Rule #1
Do you understand the value of consistency?
  v7.0 Posted at 17/08/2012 3:14 PM by francisjijo
If you need to do something more than once, then there should be a standard for it. At the heart of our philosophy on creating rules and standards is the idea of consistency. There are 4 main benefits you will get:
 

Say we are creating a windows forms application. We can expect to:

  • Improve productivity - because there are less decisions to make, and you build on existing work.
    For example, we don't need to discuss the pros and cons of MDI versus SDI because there is already a standard.
  • Improve quality - because you are following best practices.
    For example, which logging library is better out of Microsoft Application Block or Log4NET.
  • Improve communications - because people know what to expect.
    For example, when we complete a task we are clear and educate the customer by including a screenshot, the code and the time taken. We are consistent on whether we call it a bug or a feature because we define what's a bug.
  • Get straight to the meat of the customer's problem.
    For example, our developers don't need to decide whether to implement baseforms or user controls. They already know because it's covered in Rules to Better Windows Forms Applications.

At SSW we create standards for all manner of processes: from coding practices to project proposals and how to lock the office up at night. From the developer's perspective, consistency means that we understand each other's code, and if we don't know something, a standard will often save us asking someone. No more Chinese whispers, and less time wasted. From the customer's perspective, consistency leads to a reliable and repeatable experience.

The following story illustrates these values:

The Barber (excerpt from "The E Myth" page 105)

I went to a barber who, in our first meeting, gave me one of the best haircuts I had ever had. He was a master with the scissors and used them exclusively, never resorting to electric shears as so many others do. Before cutting my hair, he insisted on washing it, explaining that the washing made cutting easier. During the haircut, one of his assistants kept my cup of coffee fresh. In all, the experience was delightful, so I made an appointment to return.

When I returned, however, everything had changed. Instead of using the scissors exclusively, he used the shears about 50 percent of the time. He not only didn't wash my hair but never even mentioned it. The assistant did bring me a cup of coffee, but only once, never to return. Nonetheless, the haircut was again excellent.

Several weeks later, I returned for a third appointment. This time, the barber did wash my hair, but after cutting it, preliminary to a final trim. This time he again used the scissors exclusively, but, unlike the first two times, no coffee was served, although he did ask if I would like a glass of wine. At first I thought it might be the assistant's day off, but she soon appeared, busily working with the inventory near the front of the shop.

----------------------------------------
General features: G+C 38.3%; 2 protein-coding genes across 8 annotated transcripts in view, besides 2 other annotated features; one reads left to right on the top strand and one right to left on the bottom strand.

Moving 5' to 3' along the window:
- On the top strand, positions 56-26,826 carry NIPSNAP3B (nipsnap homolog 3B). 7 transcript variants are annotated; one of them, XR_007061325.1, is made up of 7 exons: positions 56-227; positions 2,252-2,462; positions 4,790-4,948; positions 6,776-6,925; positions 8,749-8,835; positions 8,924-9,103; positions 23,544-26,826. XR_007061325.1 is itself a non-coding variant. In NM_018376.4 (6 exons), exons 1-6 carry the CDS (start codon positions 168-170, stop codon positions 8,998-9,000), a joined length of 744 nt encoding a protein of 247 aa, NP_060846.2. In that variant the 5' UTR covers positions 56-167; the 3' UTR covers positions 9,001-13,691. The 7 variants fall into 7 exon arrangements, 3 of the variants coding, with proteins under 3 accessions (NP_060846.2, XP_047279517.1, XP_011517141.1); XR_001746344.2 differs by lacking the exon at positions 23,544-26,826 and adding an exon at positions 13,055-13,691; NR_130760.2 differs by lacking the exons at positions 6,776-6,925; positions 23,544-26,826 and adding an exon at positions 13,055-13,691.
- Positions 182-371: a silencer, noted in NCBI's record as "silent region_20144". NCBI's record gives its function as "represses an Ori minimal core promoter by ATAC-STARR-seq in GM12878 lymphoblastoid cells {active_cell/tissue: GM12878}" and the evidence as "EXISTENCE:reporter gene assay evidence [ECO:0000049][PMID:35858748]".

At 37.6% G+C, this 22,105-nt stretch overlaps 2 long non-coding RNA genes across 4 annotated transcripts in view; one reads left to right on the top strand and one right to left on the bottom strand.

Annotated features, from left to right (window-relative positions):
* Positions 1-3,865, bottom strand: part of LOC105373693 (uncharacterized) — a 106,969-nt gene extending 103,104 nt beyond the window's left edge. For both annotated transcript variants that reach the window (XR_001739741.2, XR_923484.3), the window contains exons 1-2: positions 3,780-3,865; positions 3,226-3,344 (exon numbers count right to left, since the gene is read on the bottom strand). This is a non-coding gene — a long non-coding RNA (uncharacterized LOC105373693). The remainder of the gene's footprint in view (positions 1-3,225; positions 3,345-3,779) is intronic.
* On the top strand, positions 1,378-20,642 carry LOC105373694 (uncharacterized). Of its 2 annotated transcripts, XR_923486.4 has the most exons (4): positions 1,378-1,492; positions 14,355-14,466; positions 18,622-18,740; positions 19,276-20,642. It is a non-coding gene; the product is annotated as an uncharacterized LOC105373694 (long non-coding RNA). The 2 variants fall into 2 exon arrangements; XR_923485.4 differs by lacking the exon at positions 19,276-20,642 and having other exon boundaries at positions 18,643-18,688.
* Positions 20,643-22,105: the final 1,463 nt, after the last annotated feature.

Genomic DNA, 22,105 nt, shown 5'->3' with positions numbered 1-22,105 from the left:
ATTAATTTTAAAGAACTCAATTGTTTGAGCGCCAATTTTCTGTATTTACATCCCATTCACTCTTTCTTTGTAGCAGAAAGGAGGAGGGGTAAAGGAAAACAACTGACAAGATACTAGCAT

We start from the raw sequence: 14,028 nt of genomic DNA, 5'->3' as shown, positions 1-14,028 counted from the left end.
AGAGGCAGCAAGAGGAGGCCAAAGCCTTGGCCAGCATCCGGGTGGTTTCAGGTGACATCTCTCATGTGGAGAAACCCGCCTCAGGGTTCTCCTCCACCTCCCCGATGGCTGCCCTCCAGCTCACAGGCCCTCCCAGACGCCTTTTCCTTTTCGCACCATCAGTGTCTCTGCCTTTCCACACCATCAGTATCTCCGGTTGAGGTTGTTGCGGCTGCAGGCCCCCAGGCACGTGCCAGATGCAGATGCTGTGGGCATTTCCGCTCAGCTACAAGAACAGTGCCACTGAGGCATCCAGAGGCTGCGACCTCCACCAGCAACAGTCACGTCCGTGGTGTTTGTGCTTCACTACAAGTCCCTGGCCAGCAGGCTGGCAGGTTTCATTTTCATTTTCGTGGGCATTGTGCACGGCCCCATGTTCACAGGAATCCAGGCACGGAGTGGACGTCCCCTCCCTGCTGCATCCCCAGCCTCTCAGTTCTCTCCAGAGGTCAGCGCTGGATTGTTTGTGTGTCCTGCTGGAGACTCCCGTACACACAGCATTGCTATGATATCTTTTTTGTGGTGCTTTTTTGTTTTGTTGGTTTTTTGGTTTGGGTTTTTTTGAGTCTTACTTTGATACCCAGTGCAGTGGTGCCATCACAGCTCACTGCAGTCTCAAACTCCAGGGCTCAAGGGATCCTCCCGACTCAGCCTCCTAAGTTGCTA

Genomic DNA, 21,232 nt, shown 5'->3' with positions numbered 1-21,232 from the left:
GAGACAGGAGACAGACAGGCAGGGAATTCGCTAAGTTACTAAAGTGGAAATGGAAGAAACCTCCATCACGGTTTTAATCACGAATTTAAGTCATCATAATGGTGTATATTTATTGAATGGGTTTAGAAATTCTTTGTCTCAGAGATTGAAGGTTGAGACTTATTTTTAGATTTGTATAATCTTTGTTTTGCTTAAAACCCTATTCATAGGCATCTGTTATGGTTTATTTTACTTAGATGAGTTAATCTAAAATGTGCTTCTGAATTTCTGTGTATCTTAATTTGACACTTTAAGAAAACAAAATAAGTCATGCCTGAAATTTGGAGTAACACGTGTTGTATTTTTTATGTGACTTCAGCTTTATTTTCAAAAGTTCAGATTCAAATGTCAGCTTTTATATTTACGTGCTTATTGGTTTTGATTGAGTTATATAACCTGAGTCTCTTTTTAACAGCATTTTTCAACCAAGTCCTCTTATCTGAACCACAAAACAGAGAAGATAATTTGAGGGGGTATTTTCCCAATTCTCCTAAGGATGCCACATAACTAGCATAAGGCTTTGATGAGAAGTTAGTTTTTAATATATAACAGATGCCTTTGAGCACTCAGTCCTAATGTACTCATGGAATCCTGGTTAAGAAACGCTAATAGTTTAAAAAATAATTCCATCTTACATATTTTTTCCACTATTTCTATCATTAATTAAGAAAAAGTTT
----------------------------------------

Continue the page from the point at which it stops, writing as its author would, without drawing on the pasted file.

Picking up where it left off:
As I left, something in me decided not to go back. It certainly wasn't the haircut-he did an excellent job. It wasn't the barber. He was pleasant, affable, seemed to know his business. It was something more essential than that.

There was absolutely no consistency to the experience.

The expectations created at the first meeting were violated at each subsequent visit. I wasn't sure what to expect. And something in me wanted to be sure. I wanted an experience I could repeat by making the choice to return.

The unpredictability said nothing about the barber, other than that he was constantly - and arbitrarily - changing my experience for me. He was in control of my experience, not I. And he demonstrated little sensitivity to the impact of his behaviour on me. He was running the business for him, not for me. And by doing so, he was depriving me of the experience of making a decision to patronize his business for my own reasons, whatever they might have been.

It didn't matter what I wanted.

It didn't matter that I enjoyed the sound of scissors and somehow equated them with a professional haircut.

It didn't matter that I enjoyed being waited on by his assistant.

It didn't matter that I enjoyed the experience of having my hair washed before he set to work and that I actually believed it would improve the quality of the haircut.

I would have been embarrassed to ask for these things, let alone to give my reasons for wanting them. They were all so totally emotional, so illogical. How could I have explained them, or justified them, without appearing to be a boob?

What the barber did was to give me a delightful experience and then take it away.

What you do in your model is not nearly as important as doing what you do the same way, each and every time.

Figure: The Barber gave an inconsistent experience. Excerpt from "The E Myth" page 10

Standards don't need to come at the expense of creativity. Following standards means less time doing the administrative stuff and more time for the creative. Of course standards are works in progress, and so we are always on the look out for improvements. That's why standards should be shared with everyone.